Page:Popular Science Monthly Volume 56.djvu/719

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STEAM TURBINES AND HIGH-SPEED VESSELS. 703

water at and just below the boiling point, dynamometric measure- ments being taken of power and thrust with various widths of pro- peller blade, the conclusion arrived at being that wide and thin blades are essential for fast speeds at sea, as well as a coarse pitch ratio of propeller.

The first vessel fitted with steam turbine machinery was the Turbinia. She was commenced in 1894, and, after many altera- tions and preliminary trials, was satisfactorily completed in the spring of 1897. Her principal features are: Length, one hundred feet; beam, nine feet; five-foot draught of water under the pro- pellers; forty-four tons and a half displacement on trial; she is fitted with a water-tube boiler of eleven hundred feet total heating surface, and forty-two square feet of grate area, with closed stoke- holds supplied with air from a centrifugal fan mounted on a pro- longation of the low-pressure turbine shaft. The engines consist of three compound steam tui*bines, high pressure, intermediate, and low pressure, each driving one screw shaft; on each of the shafts are three propellers, making nine in all; the condenser is of the usual type, and has four thousand square feet of surface.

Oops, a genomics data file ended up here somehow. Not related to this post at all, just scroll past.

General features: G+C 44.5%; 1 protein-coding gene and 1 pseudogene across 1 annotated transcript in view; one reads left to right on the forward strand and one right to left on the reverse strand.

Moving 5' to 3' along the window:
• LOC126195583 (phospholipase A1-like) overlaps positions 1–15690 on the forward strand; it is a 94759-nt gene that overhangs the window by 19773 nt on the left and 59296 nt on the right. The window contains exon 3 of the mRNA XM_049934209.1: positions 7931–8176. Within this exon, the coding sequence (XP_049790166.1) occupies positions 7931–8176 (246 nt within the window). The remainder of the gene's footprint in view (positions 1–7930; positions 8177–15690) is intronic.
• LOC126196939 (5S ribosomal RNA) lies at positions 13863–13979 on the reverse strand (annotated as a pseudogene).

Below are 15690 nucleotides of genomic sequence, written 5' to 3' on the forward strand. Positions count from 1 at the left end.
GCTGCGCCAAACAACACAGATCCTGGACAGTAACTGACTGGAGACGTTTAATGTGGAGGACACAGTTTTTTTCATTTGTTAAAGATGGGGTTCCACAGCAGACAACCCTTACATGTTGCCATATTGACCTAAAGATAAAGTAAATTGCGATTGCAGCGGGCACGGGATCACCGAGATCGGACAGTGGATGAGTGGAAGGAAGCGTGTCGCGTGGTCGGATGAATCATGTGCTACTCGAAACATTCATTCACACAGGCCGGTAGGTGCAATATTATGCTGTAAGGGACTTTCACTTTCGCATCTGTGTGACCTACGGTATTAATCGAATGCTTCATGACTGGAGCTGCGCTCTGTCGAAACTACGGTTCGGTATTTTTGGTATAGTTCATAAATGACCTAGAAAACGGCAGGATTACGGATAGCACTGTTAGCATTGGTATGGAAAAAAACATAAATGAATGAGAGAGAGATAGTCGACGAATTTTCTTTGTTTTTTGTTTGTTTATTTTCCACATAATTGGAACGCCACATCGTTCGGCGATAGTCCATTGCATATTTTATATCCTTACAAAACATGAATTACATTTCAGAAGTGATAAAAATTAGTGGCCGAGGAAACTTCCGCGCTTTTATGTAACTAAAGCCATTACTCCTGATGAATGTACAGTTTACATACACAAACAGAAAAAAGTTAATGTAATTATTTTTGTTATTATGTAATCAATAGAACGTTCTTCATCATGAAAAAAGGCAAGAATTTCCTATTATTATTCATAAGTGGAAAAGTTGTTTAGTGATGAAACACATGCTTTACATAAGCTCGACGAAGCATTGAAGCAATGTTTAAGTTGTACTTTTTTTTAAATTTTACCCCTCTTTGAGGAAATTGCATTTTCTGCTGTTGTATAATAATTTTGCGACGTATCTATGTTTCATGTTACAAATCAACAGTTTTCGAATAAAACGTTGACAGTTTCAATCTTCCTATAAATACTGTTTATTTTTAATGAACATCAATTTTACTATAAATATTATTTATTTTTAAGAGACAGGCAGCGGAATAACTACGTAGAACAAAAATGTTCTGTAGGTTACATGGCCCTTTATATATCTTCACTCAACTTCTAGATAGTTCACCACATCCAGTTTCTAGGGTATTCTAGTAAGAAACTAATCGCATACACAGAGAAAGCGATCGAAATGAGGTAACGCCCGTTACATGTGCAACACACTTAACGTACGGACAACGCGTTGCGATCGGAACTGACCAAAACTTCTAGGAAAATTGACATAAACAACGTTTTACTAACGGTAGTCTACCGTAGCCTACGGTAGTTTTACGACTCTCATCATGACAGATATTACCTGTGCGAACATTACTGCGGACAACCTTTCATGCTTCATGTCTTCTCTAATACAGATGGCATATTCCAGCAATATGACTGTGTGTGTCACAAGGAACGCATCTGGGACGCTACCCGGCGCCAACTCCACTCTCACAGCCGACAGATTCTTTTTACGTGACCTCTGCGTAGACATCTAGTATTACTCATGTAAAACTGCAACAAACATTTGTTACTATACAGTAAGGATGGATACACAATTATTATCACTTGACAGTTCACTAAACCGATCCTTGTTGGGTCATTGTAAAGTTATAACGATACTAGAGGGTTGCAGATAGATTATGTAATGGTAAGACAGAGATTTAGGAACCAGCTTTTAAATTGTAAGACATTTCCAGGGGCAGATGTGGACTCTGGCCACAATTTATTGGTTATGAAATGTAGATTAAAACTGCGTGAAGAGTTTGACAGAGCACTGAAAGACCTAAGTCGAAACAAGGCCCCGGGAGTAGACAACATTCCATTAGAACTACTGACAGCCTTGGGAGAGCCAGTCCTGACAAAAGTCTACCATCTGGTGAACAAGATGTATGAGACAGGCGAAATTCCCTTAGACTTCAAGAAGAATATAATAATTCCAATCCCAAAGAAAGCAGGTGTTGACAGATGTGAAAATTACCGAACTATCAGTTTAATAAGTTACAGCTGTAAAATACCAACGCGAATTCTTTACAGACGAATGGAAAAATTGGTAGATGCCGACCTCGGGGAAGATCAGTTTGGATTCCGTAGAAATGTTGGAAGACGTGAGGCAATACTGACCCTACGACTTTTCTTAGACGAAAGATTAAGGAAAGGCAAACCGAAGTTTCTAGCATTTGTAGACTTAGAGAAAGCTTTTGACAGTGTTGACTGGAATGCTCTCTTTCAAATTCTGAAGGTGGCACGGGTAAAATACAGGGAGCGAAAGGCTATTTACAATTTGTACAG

When officially tested by Professor Ewing, F. R. S., assisted by Professor Dunkerley, she attained a mean speed on a measured mile of thirty-two knots and three quarters, and the consumption of steam for all purposes was computed to be fourteen pounds and a half per indicated horse power of the main engines. Subse- quently, after some small alterations to the steam pipe, she was further pressed, and is estimated to have reached ihe speed of thirty-four knots and a half. She was, and still is, therefore, the fastest vessel afloat; she has been out in very rough weather, is an excellent sea boat, and at all speeds there is an almost complete absence of vibration.

In the Turbinia the exceptional speed results principally from two causes: 1. The engines, screws, and shafting are exceptionally light. 2. The economy of steam in the main engines is greater than usual.

At full speed the steam pressure in the boiler is two hundred and ten pounds; at the engines, one hundred and seventy-five; and the vacuum in the condenser twenty-seven inches, representing an expansion ratio in the turbines of about one hundred and ten after allowance has been made for wire-drawing in the exhaust pipe.

The first vessels of larger size than the Turbinia to be fitted with steam turbine machinery are the torpedo-boat destroyer "Viper for the British Government, and a similar vessel for Messrs. Sir W. G. Armstrong, Whitworth & Company.

These vessels are of approximately the same dimensions as the

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